There’s going to be a new project branded Varsity Blues, but it looks like it will be very different from the 1999 movie starring James Van Der Beek, Jon Voight and more. The new version will be a series of shorter episodes on mobile viewing-focused platform “Quibi” (short for Quick Bites, it’s led by prominent executives Jeffrey Katzenberg and Meg Whitman, known for past work with Dreamworks and eBay respectively).
It’s unclear just how many people involved with the original are involved with this remake. As per Vanity Fair‘s Kevin Fitzpatrick, this will be directed by Anne Fletcher and written by Tripper Clancy. Neither had any involvement with the first film, but they’re known for recent movies Dumplin’ and Stuber respectively. The remake will be executive produced by two producers from the original movie, Mike Tollin (who’s been involved in a whole lot of sports projects, from Arli$$ to We Town) and Tova Laiter (also an executive producer on 2013’s Compulsion and 1995’s The Scarlet Letter). And Tollin’s quoted in Fitzpatrick’s piece as saying “For all those who cheered Mox’s refrain, ‘I don’t want your life,’ as well as all those who never heard of the West Canaan Coyotes, we’re thrilled to bring Varsity Blues to Quibi and into the 21st century!”
So, what exactly is Quibi? Well, it’s a service with a lot of funding and some prominent names attached, but one that hasn’t attracted a huge amount of widespread attention to this point. Here’s more on what that service will be from a June Vanity Fair article by Nicole Sperling:
“I’m going to continue to believe, and argue, and preach that Quibi is not a substitute or a competitor for television,” Katzenberg told me when we spoke this week. “Our [service] is exclusively about what you do from 7 a.m. to 7 p.m. on your phone. And what you’re doing today, if you’re in our core demographic of 25- to 35-year-olds, is you’re actually watching 60-70 min of YouTube, Facebook, Instagram, and Snapchat. That growth is now a well-established consumer habit that Quibi is sailing into.”
The company has been in the works since 2018, and Whitman and Katzenberg have slowly been building buzz around it. (They announced the name at Vanity Fair’s New Establishment Summit last fall.) But this week saw a ramp-up in their press offensive, with more details trickling out. The service will cost users $4.99 a month with advertising and $7.99 without, and will feature about 7,000 pieces of content at launch—including Quick Bites, which are unserialized programming, such as the new eight-episode stunt-driving series starring British heartthrob Idris Elba and rally car driver Ken Block; Daily Essentials, a three times a day, six-and-a-half minute news program curated for your personal tastes; and their pièces de resistance: “Lighthouses,” serialized programming from filmmakers as disparate as Steven Soderbergh and Paul Feig, that will likely range in length between two to four hours and are divvied up into 7- to 10-minute chunks.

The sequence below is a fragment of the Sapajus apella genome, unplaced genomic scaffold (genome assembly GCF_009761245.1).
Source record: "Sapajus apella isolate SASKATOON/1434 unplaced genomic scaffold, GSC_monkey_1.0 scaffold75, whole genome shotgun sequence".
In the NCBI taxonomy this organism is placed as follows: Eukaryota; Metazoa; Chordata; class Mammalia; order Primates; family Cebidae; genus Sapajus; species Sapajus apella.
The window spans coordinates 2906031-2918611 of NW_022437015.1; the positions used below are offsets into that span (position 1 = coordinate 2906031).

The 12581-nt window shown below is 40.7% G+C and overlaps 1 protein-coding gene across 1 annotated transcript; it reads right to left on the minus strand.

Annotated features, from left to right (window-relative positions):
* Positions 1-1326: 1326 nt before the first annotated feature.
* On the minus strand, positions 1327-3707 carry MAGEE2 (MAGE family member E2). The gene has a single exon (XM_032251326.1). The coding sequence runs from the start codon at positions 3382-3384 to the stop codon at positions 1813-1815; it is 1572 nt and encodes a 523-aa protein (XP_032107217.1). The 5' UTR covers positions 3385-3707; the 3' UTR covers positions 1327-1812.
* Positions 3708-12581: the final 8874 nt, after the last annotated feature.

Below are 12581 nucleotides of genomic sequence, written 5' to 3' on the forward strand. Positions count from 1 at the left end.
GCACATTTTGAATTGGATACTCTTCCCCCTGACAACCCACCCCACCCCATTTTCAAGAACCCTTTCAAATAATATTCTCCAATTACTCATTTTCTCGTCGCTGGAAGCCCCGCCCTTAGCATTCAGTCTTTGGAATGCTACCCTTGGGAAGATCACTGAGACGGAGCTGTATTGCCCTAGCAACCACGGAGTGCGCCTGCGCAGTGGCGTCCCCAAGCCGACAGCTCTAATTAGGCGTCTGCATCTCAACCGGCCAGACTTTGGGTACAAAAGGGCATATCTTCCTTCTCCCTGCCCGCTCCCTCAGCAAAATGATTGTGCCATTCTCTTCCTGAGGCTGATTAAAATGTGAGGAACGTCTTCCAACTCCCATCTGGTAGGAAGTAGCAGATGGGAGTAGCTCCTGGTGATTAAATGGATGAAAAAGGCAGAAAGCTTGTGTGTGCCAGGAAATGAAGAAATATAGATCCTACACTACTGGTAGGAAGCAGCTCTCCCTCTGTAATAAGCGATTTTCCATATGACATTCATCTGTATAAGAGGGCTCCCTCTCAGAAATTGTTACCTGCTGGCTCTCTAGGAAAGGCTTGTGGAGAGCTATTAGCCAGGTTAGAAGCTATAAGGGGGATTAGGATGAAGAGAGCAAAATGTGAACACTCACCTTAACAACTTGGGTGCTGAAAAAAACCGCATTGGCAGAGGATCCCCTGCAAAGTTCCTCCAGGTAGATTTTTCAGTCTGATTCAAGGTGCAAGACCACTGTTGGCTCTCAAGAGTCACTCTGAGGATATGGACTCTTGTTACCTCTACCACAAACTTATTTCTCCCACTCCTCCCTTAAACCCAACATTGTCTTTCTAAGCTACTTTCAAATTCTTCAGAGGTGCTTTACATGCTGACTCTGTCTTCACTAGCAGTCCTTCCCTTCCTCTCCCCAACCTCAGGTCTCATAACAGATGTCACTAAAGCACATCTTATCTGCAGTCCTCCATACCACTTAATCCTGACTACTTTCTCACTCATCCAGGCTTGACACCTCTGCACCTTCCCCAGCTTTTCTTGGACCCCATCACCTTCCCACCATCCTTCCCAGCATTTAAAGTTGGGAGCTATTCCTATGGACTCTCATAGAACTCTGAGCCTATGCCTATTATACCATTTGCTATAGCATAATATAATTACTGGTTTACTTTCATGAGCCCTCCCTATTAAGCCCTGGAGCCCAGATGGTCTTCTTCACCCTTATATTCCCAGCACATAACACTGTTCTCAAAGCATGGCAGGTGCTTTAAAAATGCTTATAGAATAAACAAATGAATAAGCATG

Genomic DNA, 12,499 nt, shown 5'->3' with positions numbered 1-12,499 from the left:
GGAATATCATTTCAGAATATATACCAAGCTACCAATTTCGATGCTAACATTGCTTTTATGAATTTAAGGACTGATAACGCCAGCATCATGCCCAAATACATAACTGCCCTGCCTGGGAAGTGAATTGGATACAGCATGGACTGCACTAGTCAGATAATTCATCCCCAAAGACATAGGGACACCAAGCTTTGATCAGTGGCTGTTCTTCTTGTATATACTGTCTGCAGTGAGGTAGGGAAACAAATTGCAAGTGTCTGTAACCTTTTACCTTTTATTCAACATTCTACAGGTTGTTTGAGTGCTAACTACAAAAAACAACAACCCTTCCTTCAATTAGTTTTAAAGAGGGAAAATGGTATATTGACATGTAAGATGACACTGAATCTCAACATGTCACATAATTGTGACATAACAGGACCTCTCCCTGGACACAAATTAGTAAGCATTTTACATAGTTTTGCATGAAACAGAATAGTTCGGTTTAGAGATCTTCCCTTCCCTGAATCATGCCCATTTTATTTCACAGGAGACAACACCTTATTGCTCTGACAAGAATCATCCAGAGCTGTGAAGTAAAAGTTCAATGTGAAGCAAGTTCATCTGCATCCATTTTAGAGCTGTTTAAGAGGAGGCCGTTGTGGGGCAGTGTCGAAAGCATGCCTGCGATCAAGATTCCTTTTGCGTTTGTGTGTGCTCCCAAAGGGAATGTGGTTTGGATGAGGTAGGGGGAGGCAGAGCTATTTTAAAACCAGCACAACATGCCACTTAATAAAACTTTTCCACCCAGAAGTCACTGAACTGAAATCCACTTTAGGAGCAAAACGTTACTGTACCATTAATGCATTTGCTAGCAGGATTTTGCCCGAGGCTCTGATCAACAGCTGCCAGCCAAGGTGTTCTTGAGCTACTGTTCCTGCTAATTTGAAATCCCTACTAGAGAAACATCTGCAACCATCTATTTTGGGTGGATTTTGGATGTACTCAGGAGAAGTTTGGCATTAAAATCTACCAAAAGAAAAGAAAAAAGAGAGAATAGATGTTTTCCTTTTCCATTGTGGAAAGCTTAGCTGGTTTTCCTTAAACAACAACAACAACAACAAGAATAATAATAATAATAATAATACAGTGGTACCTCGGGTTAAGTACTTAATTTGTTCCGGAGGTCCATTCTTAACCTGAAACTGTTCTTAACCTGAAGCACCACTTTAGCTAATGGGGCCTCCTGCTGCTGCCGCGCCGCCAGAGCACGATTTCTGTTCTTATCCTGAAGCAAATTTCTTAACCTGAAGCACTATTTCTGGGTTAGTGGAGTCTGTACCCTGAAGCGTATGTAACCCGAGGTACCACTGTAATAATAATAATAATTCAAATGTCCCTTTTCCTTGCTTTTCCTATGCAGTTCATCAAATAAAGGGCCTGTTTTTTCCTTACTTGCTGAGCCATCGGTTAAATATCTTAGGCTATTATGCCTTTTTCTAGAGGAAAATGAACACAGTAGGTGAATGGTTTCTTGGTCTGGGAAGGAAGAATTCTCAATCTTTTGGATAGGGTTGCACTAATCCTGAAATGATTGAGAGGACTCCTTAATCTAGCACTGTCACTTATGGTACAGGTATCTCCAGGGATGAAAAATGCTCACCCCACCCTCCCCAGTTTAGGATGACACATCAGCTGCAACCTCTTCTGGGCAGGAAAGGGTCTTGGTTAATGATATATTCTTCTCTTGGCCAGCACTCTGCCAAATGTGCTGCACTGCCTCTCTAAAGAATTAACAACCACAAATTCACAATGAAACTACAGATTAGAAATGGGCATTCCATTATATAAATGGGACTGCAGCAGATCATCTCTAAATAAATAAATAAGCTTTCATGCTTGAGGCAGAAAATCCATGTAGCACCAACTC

There are definitely some big names in there, and yes, there absolutely are people who like watching shorter Instagram or Snapchat videos on their phones, so the audience they’re trying to reach isn’t imaginary. But it’s questionable just how interested that audience will actually be in watching repeated seven-to-10 minute chunks of longer programming on a phone screen. And while having big names and recognizable brands can be important (see also what Snapchat’s trying to do with its new slate of shows, including a bunch of YouTube personalities and also Serena Williams and Arnold Schwarzenegger), a $4.99 to $7.99 monthly paywall isn’t insignificant, especially considering the ever-growing list of subscription services.
How much interest will there be in a drastically different version of Varsity Blues? It’s hard to say. The movie’s 20 years old at this point, but it’s still quoted and referenced (in fact, this year’s college admissions scandal FBI investigation was dubbed “Operation Varsity Blues”), so there’s still some interest in it. And pivoting from a movie to a dramatically different TV series worked out quite well for Friday Night Lights, another story of Texas high school football. We’ll see how this one goes and what kind of an audience it gets.